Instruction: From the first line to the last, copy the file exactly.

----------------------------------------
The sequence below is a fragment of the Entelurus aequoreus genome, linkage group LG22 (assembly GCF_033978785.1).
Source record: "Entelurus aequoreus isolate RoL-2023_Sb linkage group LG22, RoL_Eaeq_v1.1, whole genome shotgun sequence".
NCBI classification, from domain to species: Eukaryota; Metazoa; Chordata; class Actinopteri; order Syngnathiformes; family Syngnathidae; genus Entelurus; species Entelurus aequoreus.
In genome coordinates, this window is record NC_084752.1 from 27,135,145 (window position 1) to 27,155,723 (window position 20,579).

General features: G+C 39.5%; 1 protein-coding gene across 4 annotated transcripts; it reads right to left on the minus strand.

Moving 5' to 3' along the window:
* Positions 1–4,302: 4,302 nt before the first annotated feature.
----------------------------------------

The sequence below is a fragment of the Entelurus aequoreus genome, linkage group LG22 (assembly GCF_033978785.1).
Source record: "Entelurus aequoreus isolate RoL-2023_Sb linkage group LG22, RoL_Eaeq_v1.1, whole genome shotgun sequence".
NCBI classification, from domain to species: Eukaryota; Metazoa; Chordata; class Actinopteri; order Syngnathiformes; family Syngnathidae; genus Entelurus; species Entelurus aequoreus.
In genome coordinates, this window is record NC_084752.1 from 27,135,145 (window position 1) to 27,155,723 (window position 20,579).

General features: G+C 39.5%; 1 protein-coding gene across 4 annotated transcripts; it reads right to left on the minus strand.

Moving 5' to 3' along the window:
* Positions 1–4,302: 4,302 nt before the first annotated feature.